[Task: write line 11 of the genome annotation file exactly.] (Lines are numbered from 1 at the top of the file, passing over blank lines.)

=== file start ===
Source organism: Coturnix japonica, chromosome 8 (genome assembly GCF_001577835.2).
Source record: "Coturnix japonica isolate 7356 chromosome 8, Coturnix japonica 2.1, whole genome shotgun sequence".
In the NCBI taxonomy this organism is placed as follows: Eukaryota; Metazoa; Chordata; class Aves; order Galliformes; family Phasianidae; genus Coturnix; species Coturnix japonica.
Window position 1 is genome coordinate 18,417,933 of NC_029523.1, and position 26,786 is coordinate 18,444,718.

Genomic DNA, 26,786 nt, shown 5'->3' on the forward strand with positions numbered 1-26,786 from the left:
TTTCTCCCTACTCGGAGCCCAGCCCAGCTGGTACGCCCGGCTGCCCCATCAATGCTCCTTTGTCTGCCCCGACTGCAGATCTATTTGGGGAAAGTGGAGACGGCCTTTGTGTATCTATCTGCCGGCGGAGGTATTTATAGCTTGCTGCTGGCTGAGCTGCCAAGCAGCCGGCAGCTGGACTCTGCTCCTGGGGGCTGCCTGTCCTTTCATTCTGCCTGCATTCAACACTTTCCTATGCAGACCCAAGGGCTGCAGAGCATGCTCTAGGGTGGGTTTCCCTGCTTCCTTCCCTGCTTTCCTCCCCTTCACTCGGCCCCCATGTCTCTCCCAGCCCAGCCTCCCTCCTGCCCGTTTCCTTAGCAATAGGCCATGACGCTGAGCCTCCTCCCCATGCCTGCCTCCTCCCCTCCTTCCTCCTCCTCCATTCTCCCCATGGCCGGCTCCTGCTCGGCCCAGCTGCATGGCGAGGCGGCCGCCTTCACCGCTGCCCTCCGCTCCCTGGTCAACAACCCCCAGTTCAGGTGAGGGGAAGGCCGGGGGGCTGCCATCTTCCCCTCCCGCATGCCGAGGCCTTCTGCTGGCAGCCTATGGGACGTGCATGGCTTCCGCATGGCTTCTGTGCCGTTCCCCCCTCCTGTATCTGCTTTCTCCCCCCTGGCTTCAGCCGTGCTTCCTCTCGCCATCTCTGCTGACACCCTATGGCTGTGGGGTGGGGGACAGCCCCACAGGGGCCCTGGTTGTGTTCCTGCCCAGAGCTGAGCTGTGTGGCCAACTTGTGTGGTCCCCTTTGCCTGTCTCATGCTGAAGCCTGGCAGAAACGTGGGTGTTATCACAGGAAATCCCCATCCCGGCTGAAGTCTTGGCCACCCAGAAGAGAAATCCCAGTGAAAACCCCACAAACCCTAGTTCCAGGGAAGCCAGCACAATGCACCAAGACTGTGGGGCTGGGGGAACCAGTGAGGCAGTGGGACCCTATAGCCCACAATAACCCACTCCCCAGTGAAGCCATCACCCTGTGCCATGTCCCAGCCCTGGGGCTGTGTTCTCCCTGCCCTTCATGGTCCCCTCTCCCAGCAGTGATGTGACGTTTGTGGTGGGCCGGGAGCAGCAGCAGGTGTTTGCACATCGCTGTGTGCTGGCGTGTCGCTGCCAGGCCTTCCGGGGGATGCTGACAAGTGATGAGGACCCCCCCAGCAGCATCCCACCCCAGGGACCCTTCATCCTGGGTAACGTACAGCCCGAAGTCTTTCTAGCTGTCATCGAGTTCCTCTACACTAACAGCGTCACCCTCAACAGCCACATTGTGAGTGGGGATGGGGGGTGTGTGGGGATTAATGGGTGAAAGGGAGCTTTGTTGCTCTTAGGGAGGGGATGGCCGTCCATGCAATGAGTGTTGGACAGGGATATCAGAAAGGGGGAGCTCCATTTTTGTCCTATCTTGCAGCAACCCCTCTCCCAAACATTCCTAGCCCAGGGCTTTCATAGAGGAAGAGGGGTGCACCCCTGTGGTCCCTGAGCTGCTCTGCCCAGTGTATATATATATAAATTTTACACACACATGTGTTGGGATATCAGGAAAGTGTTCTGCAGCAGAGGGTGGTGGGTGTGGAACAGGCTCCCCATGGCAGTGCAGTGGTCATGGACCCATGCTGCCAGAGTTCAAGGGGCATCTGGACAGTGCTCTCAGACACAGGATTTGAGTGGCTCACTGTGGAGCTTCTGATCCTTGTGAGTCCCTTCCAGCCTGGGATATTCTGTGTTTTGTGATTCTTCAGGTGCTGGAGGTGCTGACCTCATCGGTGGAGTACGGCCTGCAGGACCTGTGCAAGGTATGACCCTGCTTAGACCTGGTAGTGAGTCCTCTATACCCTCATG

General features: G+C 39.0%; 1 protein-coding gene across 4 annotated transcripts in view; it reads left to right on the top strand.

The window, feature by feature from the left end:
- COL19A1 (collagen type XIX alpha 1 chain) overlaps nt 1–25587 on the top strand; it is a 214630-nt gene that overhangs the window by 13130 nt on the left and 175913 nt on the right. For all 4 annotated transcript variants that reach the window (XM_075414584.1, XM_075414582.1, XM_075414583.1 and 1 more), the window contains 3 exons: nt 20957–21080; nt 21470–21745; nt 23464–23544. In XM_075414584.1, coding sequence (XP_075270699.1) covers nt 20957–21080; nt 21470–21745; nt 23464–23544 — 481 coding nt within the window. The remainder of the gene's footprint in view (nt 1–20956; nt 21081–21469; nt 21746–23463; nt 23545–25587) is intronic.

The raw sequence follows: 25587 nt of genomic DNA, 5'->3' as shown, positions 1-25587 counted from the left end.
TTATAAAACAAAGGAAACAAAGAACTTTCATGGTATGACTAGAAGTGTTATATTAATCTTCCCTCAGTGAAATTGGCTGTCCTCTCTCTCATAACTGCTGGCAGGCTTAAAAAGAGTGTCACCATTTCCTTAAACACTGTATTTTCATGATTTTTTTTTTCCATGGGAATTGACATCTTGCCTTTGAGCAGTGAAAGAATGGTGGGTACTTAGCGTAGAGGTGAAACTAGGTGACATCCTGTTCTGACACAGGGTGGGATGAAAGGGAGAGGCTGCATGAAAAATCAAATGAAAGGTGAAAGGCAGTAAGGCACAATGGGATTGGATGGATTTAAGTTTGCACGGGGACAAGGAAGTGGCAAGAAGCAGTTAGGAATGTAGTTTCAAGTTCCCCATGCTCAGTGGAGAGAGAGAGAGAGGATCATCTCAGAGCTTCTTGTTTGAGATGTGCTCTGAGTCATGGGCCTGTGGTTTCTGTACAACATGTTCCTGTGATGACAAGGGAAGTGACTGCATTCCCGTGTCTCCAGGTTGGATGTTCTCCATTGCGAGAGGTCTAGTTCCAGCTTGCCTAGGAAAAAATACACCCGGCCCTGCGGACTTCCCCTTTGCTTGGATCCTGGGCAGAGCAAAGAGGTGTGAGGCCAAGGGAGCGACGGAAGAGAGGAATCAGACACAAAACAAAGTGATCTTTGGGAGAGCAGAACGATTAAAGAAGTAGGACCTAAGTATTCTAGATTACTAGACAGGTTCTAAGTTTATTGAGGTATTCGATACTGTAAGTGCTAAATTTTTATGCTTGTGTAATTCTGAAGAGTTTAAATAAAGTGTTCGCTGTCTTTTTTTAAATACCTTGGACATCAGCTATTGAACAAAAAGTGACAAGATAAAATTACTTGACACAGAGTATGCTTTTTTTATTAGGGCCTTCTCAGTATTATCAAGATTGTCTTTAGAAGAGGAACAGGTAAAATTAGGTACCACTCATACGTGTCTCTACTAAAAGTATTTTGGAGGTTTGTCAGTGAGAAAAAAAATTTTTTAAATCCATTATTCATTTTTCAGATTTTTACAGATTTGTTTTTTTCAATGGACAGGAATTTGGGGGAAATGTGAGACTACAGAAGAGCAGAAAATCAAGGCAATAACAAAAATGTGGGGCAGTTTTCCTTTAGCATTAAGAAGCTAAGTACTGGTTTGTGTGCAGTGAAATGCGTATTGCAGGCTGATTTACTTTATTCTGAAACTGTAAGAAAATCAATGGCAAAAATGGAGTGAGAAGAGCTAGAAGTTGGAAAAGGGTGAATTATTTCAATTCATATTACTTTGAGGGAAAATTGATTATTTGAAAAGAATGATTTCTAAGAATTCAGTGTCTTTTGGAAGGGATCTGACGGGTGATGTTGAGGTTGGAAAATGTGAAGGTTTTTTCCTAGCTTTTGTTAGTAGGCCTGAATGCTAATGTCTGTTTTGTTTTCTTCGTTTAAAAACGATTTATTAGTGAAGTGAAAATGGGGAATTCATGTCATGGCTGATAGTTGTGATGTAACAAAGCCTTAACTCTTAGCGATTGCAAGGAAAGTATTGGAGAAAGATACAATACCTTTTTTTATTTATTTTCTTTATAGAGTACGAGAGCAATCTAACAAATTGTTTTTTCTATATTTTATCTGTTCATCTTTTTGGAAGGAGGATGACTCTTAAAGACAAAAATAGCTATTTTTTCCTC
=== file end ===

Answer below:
TTATAAAACAAAGGAAACAAAGAACTTTCATGGTATGACTAGAAGTGTTATATTAATCTTCCCTCAGTGAAATTGGCTGTCCTCTCTCTCATAACTGCTGGCAGGCTTAAAAAGAGTGTCACCATTTCCTTAAACACTGTATTTTCATGATTTTTTTTTTCCATGGGAATTGACATCTTGCCTTTGAGCAGTGAAAGAATGGTGGGTACTTAGCGTAGAGGTGAAACTAGGTGACATCCTGTTCTGACACAGGGTGGGATGAAAGGGAGAGGCTGCATGAAAAATCAAATGAAAGGTGAAAGGCAGTAAGGCACAATGGGATTGGATGGATTTAAGTTTGCACGGGGACAAGGAAGTGGCAAGAAGCAGTTAGGAATGTAGTTTCAAGTTCCCCATGCTCAGTGGAGAGAGAGAGAGAGGATCATCTCAGAGCTTCTTGTTTGAGATGTGCTCTGAGTCATGGGCCTGTGGTTTCTGTACAACATGTTCCTGTGATGACAAGGGAAGTGACTGCATTCCCGTGTCTCCAGGTTGGATGTTCTCCATTGCGAGAGGTCTAGTTCCAGCTTGCCTAGGAAAAAATACACCCGGCCCTGCGGACTTCCCCTTTGCTTGGATCCTGGGCAGAGCAAAGAGGTGTGAGGCCAAGGGAGCGACGGAAGAGAGGAATCAGACACAAAACAAAGTGATCTTTGGGAGAGCAGAACGATTAAAGAAGTAGGACCTAAGTATTCTAGATTACTAGACAGGTTCTAAGTTTATTGAGGTATTCGATACTGTAAGTGCTAAATTTTTATGCTTGTGTAATTCTGAAGAGTTTAAATAAAGTGTTCGCTGTCTTTTTTTAAATACCTTGGACATCAGCTATTGAACAAAAAGTGACAAGATAAAATTACTTGACACAGAGTATGCTTTTTTTATTAGGGCCTTCTCAGTATTATCAAGATTGTCTTTAGAAGAGGAACAGGTAAAATTAGGTACCACTCATACGTGTCTCTACTAAAAGTATTTTGGAGGTTTGTCAGTGAGAAAAAAAATTTTTTAAATCCATTATTCATTTTTCAGATTTTTACAGATTTGTTTTTTTCAATGGACAGGAATTTGGGGGAAATGTGAGACTACAGAAGAGCAGAAAATCAAGGCAATAACAAAAATGTGGGGCAGTTTTCCTTTAGCATTAAGAAGCTAAGTACTGGTTTGTGTGCAGTGAAATGCGTATTGCAGGCTGATTTACTTTATTCTGAAACTGTAAGAAAATCAATGGCAAAAATGGAGTGAGAAGAGCTAGAAGTTGGAAAAGGGTGAATTATTTCAATTCATATTACTTTGAGGGAAAATTGATTATTTGAAAAGAATGATTTCTAAGAATTCAGTGTCTTTTGGAAGGGATCTGACGGGTGATGTTGAGGTTGGAAAATGTGAAGGTTTTTTCCTAGCTTTTGTTAGTAGGCCTGAATGCTAATGTCTGTTTTGTTTTCTTCGTTTAAAAACGATTTATTAGTGAAGTGAAAATGGGGAATTCATGTCATGGCTGATAGTTGTGATGTAACAAAGCCTTAACTCTTAGCGATTGCAAGGAAAGTATTGGAGAAAGATACAATACCTTTTTTTATTTATTTTCTTTATAGAGTACGAGAGCAATCTAACAAATTGTTTTTTCTATATTTTATCTGTTCATCTTTTTGGAAGGAGGATGACTCTTAAAGACAAAAATAGCTATTTTTTCCTC